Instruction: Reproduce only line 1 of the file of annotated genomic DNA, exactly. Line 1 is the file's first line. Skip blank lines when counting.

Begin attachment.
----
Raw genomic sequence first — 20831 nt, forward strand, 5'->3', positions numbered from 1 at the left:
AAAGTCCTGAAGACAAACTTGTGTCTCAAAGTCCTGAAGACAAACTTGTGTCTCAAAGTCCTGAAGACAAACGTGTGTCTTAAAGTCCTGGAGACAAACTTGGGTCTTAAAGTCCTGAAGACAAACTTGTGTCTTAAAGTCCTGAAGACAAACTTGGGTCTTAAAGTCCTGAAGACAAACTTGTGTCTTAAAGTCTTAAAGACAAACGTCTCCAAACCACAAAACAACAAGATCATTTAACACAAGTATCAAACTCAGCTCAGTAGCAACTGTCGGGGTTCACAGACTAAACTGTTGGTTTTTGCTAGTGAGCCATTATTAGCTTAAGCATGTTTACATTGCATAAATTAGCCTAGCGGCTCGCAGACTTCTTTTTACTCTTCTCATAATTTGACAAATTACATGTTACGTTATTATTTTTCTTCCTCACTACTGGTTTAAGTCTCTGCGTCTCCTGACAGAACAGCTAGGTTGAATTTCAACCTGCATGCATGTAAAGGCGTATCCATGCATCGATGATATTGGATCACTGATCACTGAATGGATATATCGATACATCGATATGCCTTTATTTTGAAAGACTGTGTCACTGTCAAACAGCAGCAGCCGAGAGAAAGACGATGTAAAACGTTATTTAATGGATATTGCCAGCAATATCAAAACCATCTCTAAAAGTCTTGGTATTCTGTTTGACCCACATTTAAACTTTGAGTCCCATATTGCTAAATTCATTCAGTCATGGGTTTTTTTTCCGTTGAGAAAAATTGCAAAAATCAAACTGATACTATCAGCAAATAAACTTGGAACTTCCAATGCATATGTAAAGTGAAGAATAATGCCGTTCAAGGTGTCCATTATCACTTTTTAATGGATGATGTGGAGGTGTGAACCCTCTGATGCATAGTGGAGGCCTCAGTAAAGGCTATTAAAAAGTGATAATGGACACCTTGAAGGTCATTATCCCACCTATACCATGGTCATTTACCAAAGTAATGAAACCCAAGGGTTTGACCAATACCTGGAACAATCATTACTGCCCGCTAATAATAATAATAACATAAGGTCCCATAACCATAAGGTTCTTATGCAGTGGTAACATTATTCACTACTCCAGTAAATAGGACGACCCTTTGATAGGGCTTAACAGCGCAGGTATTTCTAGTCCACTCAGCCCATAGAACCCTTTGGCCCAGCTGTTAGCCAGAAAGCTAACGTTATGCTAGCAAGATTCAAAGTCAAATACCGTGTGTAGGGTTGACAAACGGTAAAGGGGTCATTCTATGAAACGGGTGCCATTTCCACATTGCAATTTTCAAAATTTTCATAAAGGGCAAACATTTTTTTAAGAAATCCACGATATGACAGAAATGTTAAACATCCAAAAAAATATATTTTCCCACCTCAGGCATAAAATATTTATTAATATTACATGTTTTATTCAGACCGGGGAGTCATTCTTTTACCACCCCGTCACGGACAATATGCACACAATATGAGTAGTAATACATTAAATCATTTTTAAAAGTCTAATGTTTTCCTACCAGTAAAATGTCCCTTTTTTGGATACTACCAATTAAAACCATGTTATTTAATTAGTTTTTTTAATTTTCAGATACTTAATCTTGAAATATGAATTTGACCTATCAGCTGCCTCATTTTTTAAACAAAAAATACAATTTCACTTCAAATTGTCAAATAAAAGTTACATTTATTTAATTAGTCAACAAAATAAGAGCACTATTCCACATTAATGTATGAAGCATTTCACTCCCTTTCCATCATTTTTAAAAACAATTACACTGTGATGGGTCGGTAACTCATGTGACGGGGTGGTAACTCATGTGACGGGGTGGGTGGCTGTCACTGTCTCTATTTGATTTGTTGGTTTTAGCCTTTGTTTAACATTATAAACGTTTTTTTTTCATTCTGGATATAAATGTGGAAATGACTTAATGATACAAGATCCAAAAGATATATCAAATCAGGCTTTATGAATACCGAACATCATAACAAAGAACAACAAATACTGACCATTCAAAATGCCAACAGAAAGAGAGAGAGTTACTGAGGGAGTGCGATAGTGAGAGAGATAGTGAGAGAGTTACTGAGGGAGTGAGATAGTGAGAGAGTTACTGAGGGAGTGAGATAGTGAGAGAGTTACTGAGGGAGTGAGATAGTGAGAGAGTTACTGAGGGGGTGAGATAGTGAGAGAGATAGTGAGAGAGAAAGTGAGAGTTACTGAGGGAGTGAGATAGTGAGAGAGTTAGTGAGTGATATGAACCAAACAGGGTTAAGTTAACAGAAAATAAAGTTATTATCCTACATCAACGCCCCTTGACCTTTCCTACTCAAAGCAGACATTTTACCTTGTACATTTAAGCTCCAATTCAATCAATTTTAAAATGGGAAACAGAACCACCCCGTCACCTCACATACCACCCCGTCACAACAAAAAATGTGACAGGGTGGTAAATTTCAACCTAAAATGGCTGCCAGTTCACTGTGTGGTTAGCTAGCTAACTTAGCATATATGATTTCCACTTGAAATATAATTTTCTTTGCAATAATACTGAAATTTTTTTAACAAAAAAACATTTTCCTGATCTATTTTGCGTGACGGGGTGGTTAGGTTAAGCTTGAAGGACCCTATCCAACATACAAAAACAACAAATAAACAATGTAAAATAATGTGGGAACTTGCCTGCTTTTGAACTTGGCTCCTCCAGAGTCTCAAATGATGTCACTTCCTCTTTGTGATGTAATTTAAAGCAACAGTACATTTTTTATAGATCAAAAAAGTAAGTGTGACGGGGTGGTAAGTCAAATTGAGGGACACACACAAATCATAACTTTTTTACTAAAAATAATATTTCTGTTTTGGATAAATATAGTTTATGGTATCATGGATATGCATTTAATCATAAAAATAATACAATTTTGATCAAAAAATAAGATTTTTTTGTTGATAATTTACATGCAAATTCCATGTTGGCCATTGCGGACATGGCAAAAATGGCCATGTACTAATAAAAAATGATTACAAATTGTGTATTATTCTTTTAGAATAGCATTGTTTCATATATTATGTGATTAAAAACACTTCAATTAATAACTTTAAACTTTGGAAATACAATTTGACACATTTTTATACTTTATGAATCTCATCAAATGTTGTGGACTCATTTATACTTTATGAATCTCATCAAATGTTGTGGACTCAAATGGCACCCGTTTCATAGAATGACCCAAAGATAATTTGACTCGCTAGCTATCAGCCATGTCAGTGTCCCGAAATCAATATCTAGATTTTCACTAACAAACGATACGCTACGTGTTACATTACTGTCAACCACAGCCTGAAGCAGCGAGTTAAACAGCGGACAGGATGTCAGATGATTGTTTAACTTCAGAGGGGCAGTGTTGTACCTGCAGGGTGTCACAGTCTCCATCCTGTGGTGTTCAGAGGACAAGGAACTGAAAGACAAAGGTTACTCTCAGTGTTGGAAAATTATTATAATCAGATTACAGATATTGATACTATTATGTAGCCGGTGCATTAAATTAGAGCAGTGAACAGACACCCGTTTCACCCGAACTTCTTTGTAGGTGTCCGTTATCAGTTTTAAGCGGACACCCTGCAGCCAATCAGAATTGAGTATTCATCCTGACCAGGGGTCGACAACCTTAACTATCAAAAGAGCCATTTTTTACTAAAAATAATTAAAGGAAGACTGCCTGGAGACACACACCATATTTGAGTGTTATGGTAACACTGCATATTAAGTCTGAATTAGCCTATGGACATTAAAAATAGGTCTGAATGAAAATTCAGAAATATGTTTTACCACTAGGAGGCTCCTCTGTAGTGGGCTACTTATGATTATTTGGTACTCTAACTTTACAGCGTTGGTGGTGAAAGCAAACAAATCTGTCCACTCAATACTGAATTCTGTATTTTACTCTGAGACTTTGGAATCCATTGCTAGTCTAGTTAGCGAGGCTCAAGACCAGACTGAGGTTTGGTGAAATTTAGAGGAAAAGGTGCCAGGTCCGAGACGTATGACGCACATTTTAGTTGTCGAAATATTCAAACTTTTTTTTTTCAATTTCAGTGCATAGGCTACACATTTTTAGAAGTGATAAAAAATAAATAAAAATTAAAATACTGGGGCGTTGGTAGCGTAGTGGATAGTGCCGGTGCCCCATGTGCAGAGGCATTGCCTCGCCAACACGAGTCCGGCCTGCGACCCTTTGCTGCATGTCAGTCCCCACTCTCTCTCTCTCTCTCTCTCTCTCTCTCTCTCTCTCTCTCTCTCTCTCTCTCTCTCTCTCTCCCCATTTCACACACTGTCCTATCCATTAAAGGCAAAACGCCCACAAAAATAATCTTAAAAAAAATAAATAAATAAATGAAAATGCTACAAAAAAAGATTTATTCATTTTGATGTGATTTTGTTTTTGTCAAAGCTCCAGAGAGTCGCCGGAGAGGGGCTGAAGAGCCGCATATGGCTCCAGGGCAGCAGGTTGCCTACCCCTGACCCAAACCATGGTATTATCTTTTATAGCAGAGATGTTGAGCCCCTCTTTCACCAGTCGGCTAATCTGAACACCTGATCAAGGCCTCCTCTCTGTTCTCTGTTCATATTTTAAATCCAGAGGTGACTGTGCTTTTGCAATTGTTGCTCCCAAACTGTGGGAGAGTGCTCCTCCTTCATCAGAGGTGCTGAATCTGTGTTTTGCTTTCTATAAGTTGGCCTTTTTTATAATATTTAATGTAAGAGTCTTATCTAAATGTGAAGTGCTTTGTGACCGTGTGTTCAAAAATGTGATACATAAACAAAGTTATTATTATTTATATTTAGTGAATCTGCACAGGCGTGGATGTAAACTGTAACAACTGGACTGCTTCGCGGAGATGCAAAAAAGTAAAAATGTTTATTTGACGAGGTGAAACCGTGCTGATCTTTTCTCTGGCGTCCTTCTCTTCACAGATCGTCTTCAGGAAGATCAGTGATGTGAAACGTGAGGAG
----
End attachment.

Raw genomic sequence first — 20831 nt, forward strand, 5'->3', positions numbered from 1 at the left: